tea lover essentials

Photo by SATEMWA, Malawi

Photo by SATEMWA, Malawi


  • All teas (whether they be Black, Green, Oolong, White, and Pu'erh) are produced from the dried leaves of an evergreen shrub; Camellia sinensis.
  • There are numerous infused beverages referred to as ‘tea’ (including Rooibos and Camomile ‘tea’) which do not contain Camellia sinensis leaves. Such drinks are more accurately described as herbal tea or tisane.
  • Camellia sinensis comes in two primary varieties; the Camellia sinensis sinensis plant strain originated in China and is usually used to make green and white teas. Some Black teas and Oolong teas are also made using this variety.
  • The Camellia sinensis assamica strain is native to the Assam region in India. This plant is usually used to create Black tea, 
  • Camellia sinensis is native to Asia but is now grown all over the world. It grows best in loose, deep soils, at high altitudes, and in sub-tropical climates. There are many such environments in Africa. Yswara sources tea from numerous African countries including Rwanda, Malawi, South Africa, Burundi and Kenya.
  • The flavour of a particular tea is determined by the specific Camellia sinensis cultivar, the quality of the plucked tea leaves, the manner and the quality of the production processing and (where applicable) the blending that they undergo.


  • Tea production falls into one of two styles (Orthodox or Non-orthodox, the latter usually being referred to the 'Crush-Tear-Curl,'/CTC method). Yswara teas are all produced using the Orthodox method.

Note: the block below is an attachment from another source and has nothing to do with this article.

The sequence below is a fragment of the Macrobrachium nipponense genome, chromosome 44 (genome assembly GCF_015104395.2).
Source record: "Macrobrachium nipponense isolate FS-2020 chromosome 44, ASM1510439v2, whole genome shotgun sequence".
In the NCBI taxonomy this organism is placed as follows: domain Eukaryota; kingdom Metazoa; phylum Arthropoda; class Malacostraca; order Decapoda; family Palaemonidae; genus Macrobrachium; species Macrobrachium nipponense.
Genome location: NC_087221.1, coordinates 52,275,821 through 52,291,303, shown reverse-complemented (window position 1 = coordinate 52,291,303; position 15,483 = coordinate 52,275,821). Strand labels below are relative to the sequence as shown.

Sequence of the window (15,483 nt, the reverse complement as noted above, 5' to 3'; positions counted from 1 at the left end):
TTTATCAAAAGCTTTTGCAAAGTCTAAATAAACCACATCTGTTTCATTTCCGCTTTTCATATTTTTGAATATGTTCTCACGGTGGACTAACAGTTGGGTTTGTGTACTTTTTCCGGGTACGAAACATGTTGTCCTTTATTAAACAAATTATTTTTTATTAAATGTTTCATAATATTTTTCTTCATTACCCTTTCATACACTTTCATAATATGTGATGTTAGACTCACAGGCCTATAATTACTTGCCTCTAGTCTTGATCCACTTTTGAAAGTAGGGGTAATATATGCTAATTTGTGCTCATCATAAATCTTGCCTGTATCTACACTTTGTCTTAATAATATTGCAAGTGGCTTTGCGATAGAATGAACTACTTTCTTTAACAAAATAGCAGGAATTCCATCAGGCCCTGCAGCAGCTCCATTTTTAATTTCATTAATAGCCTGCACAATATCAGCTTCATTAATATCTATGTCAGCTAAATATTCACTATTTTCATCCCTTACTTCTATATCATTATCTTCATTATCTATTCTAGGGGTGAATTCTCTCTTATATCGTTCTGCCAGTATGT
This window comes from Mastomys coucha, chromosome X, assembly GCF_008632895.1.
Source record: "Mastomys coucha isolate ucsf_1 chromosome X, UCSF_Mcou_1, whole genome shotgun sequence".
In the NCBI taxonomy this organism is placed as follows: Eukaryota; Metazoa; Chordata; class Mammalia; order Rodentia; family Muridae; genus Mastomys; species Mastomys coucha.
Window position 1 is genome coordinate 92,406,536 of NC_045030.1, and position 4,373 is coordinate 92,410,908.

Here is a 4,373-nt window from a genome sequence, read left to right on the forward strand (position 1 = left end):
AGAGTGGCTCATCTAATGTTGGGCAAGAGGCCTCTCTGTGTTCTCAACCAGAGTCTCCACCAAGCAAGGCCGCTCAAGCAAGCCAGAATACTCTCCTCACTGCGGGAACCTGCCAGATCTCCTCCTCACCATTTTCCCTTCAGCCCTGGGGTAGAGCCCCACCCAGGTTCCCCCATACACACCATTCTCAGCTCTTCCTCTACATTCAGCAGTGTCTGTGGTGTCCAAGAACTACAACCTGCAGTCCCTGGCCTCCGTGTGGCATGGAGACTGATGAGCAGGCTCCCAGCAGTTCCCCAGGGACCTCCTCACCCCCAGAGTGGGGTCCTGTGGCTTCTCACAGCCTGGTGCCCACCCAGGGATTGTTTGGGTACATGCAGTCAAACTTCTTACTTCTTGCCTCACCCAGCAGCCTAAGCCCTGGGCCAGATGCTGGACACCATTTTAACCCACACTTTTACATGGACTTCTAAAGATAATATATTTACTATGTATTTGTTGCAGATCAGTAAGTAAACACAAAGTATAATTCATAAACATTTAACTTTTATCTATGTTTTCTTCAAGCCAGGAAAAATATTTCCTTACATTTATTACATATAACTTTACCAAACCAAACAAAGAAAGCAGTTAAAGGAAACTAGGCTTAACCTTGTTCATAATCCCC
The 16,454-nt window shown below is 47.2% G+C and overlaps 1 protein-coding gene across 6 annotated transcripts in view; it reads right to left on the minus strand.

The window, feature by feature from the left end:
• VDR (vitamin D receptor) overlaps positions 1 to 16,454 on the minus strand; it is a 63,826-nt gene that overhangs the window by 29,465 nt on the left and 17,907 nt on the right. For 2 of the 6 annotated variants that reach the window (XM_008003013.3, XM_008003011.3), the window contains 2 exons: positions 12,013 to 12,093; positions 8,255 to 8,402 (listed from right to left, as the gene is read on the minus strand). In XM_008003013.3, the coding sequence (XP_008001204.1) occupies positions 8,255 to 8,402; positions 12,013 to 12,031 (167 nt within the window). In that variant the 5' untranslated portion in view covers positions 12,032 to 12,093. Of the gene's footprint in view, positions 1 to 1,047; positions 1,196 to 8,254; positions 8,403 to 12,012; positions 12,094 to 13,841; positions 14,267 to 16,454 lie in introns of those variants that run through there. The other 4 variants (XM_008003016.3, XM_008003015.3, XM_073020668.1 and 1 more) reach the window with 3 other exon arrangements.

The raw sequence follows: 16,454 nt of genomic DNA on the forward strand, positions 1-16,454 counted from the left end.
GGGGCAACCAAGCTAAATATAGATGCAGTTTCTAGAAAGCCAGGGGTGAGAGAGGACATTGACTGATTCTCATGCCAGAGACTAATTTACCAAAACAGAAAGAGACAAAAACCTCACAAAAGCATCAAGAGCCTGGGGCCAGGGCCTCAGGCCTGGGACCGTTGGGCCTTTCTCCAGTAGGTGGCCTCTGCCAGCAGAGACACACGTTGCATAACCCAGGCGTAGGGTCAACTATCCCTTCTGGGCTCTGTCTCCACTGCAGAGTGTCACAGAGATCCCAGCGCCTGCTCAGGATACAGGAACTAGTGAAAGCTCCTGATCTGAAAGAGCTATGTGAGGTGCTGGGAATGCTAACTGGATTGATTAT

• Both production styles generally involve five basic steps (some teas do not undergo all of these steps, while other teas repeat certain elements. The core steps are: plucking, withering (allowing the leaves to wilt and soften), rolling (to shape the leaves and wring out the juices), oxidizing, and firing.
  • The terms Black, Green, Oolong, White and Pu’erh refer not to distinct plant cultivars but rather to characteristics created by processing. Such processing alters the shape and chemistry of the tea leaves which results in taste, texture and aroma differences. 
Swaady with tea farmers in Rwanda

Swaady with tea farmers in Rwanda

Step 2: Withering of freshly harvested tea leaves

Step 2: Withering of freshly harvested tea leaves

Step 3: Rolling of fresh tea leaves

Step 3: Rolling of fresh tea leaves

Step 5: Drying of tea leaves

Step 5: Drying of tea leaves


Tea production falls into one of two styles; Orthodox or Non-orthodox. The latter is usually referred to the 'Crush-Tear-Curl,'/CTC method. CTC was invented in the 1930s specifically to save time and reduce costs within the mass market black tea industry.

Both methods include the 5 basic steps (plucking, withering, rolling, oxidising, firing) of tea production but the time and care taken in these processes differs by method. The quality and price of the output also differs.

Orthodox Production (YSWARA method)